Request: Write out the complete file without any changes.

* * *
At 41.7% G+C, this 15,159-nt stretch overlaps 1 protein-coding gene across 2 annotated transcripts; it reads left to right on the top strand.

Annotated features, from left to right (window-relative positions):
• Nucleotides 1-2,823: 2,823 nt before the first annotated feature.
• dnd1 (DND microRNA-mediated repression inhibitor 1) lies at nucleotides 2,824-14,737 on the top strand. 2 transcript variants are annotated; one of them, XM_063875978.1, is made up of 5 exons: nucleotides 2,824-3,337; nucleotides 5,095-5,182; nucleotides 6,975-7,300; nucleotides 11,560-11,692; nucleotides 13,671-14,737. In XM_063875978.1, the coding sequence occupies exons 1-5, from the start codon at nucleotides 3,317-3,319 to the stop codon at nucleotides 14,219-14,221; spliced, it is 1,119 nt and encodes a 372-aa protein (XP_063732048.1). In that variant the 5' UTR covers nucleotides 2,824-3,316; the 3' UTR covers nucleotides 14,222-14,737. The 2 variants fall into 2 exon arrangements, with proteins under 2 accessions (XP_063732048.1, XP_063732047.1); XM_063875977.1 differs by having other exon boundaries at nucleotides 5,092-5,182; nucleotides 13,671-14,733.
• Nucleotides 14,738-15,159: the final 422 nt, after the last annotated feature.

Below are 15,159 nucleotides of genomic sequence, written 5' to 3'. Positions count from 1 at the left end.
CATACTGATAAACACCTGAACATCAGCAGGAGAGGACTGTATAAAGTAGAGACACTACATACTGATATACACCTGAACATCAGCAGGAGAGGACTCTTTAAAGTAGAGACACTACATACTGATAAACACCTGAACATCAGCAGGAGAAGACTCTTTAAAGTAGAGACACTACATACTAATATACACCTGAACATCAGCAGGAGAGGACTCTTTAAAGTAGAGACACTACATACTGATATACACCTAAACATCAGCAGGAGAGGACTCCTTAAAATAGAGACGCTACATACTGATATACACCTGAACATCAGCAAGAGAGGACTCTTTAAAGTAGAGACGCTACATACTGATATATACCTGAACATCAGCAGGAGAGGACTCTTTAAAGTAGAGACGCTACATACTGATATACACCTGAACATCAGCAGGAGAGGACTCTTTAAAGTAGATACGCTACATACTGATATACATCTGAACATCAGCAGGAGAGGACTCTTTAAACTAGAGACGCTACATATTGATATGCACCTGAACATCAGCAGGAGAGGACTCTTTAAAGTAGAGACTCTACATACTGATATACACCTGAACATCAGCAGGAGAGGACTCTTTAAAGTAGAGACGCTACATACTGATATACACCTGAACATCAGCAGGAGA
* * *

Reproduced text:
At 41.7% G+C, this 15,159-nt stretch overlaps 1 protein-coding gene across 2 annotated transcripts; it reads left to right on the top strand.

Annotated features, from left to right (window-relative positions):
• Nucleotides 1-2,823: 2,823 nt before the first annotated feature.
• dnd1 (DND microRNA-mediated repression inhibitor 1) lies at nucleotides 2,824-14,737 on the top strand. 2 transcript variants are annotated; one of them, XM_063875978.1, is made up of 5 exons: nucleotides 2,824-3,337; nucleotides 5,095-5,182; nucleotides 6,975-7,300; nucleotides 11,560-11,692; nucleotides 13,671-14,737. In XM_063875978.1, the coding sequence occupies exons 1-5, from the start codon at nucleotides 3,317-3,319 to the stop codon at nucleotides 14,219-14,221; spliced, it is 1,119 nt and encodes a 372-aa protein (XP_063732048.1). In that variant the 5' UTR covers nucleotides 2,824-3,316; the 3' UTR covers nucleotides 14,222-14,737. The 2 variants fall into 2 exon arrangements, with proteins under 2 accessions (XP_063732048.1, XP_063732047.1); XM_063875977.1 differs by having other exon boundaries at nucleotides 5,092-5,182; nucleotides 13,671-14,733.
• Nucleotides 14,738-15,159: the final 422 nt, after the last annotated feature.

Below are 15,159 nucleotides of genomic sequence, written 5' to 3'. Positions count from 1 at the left end.
CATACTGATAAACACCTGAACATCAGCAGGAGAGGACTGTATAAAGTAGAGACACTACATACTGATATACACCTGAACATCAGCAGGAGAGGACTCTTTAAAGTAGAGACACTACATACTGATAAACACCTGAACATCAGCAGGAGAAGACTCTTTAAAGTAGAGACACTACATACTAATATACACCTGAACATCAGCAGGAGAGGACTCTTTAAAGTAGAGACACTACATACTGATATACACCTAAACATCAGCAGGAGAGGACTCCTTAAAATAGAGACGCTACATACTGATATACACCTGAACATCAGCAAGAGAGGACTCTTTAAAGTAGAGACGCTACATACTGATATATACCTGAACATCAGCAGGAGAGGACTCTTTAAAGTAGAGACGCTACATACTGATATACACCTGAACATCAGCAGGAGAGGACTCTTTAAAGTAGATACGCTACATACTGATATACATCTGAACATCAGCAGGAGAGGACTCTTTAAACTAGAGACGCTACATATTGATATGCACCTGAACATCAGCAGGAGAGGACTCTTTAAAGTAGAGACTCTACATACTGATATACACCTGAACATCAGCAGGAGAGGACTCTTTAAAGTAGAGACGCTACATACTGATATACACCTGAACATCAGCAGGAGA